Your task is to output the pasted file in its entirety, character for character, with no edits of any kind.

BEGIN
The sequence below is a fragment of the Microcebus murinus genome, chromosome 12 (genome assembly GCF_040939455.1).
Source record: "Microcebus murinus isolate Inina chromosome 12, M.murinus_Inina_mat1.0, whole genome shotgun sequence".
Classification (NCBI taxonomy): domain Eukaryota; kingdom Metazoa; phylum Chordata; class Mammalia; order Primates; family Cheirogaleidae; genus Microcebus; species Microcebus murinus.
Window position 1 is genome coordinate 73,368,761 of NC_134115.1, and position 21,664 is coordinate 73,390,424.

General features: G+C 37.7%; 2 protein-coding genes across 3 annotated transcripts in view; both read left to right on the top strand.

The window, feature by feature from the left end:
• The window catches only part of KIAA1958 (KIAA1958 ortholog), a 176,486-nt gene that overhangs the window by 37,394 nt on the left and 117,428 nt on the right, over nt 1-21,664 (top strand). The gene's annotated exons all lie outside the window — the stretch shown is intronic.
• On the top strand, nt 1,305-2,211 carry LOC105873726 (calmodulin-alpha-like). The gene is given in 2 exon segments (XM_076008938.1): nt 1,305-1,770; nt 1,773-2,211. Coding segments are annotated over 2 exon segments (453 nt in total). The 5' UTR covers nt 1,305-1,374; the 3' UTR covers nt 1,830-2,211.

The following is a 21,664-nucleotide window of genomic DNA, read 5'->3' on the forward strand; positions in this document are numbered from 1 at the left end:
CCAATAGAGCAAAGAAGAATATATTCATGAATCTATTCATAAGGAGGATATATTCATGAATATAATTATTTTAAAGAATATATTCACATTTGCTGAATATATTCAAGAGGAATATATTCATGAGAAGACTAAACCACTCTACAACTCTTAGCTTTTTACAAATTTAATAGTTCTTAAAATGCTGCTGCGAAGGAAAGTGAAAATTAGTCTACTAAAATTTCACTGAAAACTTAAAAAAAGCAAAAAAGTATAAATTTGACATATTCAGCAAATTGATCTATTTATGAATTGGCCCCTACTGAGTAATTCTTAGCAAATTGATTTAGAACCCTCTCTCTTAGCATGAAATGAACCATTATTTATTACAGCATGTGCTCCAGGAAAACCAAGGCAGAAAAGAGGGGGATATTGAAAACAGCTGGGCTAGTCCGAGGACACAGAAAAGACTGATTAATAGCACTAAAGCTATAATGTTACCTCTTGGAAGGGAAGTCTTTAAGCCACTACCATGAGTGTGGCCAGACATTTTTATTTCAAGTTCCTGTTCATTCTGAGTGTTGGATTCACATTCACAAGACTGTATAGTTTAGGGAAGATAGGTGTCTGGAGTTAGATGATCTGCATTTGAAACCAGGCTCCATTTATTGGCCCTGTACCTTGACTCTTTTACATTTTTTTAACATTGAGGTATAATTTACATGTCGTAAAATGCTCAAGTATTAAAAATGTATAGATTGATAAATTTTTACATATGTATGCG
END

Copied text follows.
The sequence below is a fragment of the Microcebus murinus genome, chromosome 12 (genome assembly GCF_040939455.1).
Source record: "Microcebus murinus isolate Inina chromosome 12, M.murinus_Inina_mat1.0, whole genome shotgun sequence".
Classification (NCBI taxonomy): domain Eukaryota; kingdom Metazoa; phylum Chordata; class Mammalia; order Primates; family Cheirogaleidae; genus Microcebus; species Microcebus murinus.
Window position 1 is genome coordinate 73,368,761 of NC_134115.1, and position 21,664 is coordinate 73,390,424.

General features: G+C 37.7%; 2 protein-coding genes across 3 annotated transcripts in view; both read left to right on the top strand.

The window, feature by feature from the left end:
• The window catches only part of KIAA1958 (KIAA1958 ortholog), a 176,486-nt gene that overhangs the window by 37,394 nt on the left and 117,428 nt on the right, over nt 1-21,664 (top strand). The gene's annotated exons all lie outside the window — the stretch shown is intronic.
• On the top strand, nt 1,305-2,211 carry LOC105873726 (calmodulin-alpha-like). The gene is given in 2 exon segments (XM_076008938.1): nt 1,305-1,770; nt 1,773-2,211. Coding segments are annotated over 2 exon segments (453 nt in total). The 5' UTR covers nt 1,305-1,374; the 3' UTR covers nt 1,830-2,211.

The following is a 21,664-nucleotide window of genomic DNA, read 5'->3' on the forward strand; positions in this document are numbered from 1 at the left end:
CCAATAGAGCAAAGAAGAATATATTCATGAATCTATTCATAAGGAGGATATATTCATGAATATAATTATTTTAAAGAATATATTCACATTTGCTGAATATATTCAAGAGGAATATATTCATGAGAAGACTAAACCACTCTACAACTCTTAGCTTTTTACAAATTTAATAGTTCTTAAAATGCTGCTGCGAAGGAAAGTGAAAATTAGTCTACTAAAATTTCACTGAAAACTTAAAAAAAGCAAAAAAGTATAAATTTGACATATTCAGCAAATTGATCTATTTATGAATTGGCCCCTACTGAGTAATTCTTAGCAAATTGATTTAGAACCCTCTCTCTTAGCATGAAATGAACCATTATTTATTACAGCATGTGCTCCAGGAAAACCAAGGCAGAAAAGAGGGGGATATTGAAAACAGCTGGGCTAGTCCGAGGACACAGAAAAGACTGATTAATAGCACTAAAGCTATAATGTTACCTCTTGGAAGGGAAGTCTTTAAGCCACTACCATGAGTGTGGCCAGACATTTTTATTTCAAGTTCCTGTTCATTCTGAGTGTTGGATTCACATTCACAAGACTGTATAGTTTAGGGAAGATAGGTGTCTGGAGTTAGATGATCTGCATTTGAAACCAGGCTCCATTTATTGGCCCTGTACCTTGACTCTTTTACATTTTTTTAACATTGAGGTATAATTTACATGTCGTAAAATGCTCAAGTATTAAAAATGTATAGATTGATAAATTTTTACATATGTATGCG